Summarized by Kent Larsen
Final pose of 'Sweetheart Tree'
Deseret News 25Aug99 L8
By Sharon Haddock: Deseret News staff writer
The 'Sweetheart Tree' outside the Salt Lake LDS Temple provided a
backdrop for its last married couple on August 11th, just before it
was ripped from its roots by the Tornado that struck downtown Salt
Lake City. The tree was a popular backdrop for wedding pictures, and
saw thousands of LDS couples in the first hours of their marriages.
A Lehi, Utah couple, Mike and Makinzee Loveridge believe they were
the last couple to have their picture taken in front of the tree.
And, like everyone in Salt Lake, they didn't expect the Tornado to
hit. "The sky was blue and clear. We didn't know anything when we
went in [the Temple]," Loveridge said. "When we came out again about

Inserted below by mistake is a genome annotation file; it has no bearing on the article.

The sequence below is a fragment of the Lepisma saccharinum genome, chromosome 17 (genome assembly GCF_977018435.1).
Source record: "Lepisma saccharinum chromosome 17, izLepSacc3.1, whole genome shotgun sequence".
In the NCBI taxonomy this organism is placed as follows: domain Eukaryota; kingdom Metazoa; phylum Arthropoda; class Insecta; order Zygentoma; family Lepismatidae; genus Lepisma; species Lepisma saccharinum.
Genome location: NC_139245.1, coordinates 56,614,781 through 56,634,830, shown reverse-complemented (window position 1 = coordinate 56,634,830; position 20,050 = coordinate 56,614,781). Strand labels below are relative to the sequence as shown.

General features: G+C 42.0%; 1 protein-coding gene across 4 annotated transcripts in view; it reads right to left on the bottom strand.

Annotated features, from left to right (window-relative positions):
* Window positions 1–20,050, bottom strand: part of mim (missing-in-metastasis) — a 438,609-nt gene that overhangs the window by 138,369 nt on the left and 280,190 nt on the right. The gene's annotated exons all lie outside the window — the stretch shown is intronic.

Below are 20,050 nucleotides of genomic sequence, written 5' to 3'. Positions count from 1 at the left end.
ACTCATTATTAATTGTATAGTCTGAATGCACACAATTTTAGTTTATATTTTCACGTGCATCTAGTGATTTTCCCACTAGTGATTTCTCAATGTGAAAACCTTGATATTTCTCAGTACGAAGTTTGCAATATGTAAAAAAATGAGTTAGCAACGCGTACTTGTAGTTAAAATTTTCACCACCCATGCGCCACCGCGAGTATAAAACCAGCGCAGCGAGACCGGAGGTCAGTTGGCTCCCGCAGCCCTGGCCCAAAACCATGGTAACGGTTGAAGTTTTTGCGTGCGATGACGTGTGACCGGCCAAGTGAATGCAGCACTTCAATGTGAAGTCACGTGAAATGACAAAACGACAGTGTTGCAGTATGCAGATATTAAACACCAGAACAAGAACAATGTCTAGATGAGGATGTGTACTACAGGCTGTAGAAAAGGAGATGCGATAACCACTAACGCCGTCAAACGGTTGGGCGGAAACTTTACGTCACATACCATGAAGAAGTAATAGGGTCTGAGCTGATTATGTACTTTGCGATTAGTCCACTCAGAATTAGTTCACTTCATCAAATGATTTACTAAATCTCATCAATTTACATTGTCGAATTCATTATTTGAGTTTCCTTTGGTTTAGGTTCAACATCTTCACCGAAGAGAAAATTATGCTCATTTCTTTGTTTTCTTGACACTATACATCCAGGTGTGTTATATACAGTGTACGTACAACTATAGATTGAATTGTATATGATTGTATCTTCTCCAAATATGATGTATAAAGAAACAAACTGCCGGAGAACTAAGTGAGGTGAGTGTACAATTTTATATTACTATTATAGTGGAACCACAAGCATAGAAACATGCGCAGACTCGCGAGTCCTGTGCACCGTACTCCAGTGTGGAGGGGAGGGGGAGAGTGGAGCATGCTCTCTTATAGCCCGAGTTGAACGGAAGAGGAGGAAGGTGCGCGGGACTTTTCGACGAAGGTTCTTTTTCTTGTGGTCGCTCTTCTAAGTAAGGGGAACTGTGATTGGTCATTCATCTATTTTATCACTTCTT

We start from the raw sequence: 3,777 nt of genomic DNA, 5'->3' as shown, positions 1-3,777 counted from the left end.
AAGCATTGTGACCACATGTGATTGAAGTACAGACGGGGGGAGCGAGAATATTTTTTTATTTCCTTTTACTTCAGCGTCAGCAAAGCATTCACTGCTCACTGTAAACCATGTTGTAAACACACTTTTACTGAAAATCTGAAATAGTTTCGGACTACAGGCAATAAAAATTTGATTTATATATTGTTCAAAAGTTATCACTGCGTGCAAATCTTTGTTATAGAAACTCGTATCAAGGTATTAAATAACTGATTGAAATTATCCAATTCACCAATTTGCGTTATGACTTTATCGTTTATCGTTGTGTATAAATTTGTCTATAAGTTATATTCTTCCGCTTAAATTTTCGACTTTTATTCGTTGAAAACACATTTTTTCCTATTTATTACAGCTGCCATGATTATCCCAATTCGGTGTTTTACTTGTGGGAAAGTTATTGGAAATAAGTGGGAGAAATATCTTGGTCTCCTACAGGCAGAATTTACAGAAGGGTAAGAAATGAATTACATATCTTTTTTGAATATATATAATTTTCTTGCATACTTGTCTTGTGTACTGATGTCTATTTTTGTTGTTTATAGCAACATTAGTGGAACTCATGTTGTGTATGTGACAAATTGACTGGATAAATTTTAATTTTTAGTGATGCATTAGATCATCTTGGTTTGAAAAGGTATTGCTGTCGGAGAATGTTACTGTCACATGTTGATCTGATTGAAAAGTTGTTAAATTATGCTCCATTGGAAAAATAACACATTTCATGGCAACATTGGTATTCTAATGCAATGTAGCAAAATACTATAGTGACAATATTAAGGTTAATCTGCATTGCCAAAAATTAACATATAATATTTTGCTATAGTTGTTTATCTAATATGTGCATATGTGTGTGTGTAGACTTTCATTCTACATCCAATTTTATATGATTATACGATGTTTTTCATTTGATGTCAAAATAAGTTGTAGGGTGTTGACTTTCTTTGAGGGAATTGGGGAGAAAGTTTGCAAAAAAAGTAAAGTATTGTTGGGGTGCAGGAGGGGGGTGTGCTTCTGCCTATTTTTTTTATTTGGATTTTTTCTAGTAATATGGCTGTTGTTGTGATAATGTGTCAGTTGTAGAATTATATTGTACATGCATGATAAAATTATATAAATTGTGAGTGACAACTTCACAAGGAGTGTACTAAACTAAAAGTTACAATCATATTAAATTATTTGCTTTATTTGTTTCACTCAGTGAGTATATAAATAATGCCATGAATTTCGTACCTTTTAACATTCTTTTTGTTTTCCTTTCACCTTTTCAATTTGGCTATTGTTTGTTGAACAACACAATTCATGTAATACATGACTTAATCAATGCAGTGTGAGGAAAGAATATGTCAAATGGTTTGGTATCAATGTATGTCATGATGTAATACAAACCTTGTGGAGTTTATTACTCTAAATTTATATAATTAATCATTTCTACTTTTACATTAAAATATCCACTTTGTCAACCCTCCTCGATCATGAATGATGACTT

noon, I remember my mom commenting on how the clouds were turning and
I noticed the sky was sort of yellowish-gray. But we just started
taking pictures. We didn't really think anything of it."
Soon after their picture was taken in front of the Tree, they were
driven inside as the wind kicked up and debris started to fly. They
say an Uncle saw their picture taken, and stayed outside, also
witnessing the 'Tree' being torn from its roots.
The 'tree' is actually a 150-year-old honeysuckle shrub that has
grown up thickly over the years. It has been on the Temple grounds
for 30 years. LDS Church spokesman Dale Bills says that the shrub
will be replaced, but that it will take 100 years for the shrub to be
replaced. "And it may never be the same," said Bills.
The Loveridges were one of three newlywed couples on the Temple
grounds when the Tornado hit. They were fortunate that they had to
wait for their videographer to change cameras, and were able to get
inside when the storm hit. They say another couple were caught across
the street, and were splattered with mud and soaked from the storm.
The rest of the Loveridge's wedding celebration continued without
incident, inspite of the destruction because of the Tornado. No one
in their party was hurt, and their planned events occurred basically
on time, regardless of the traffic delays following the storm.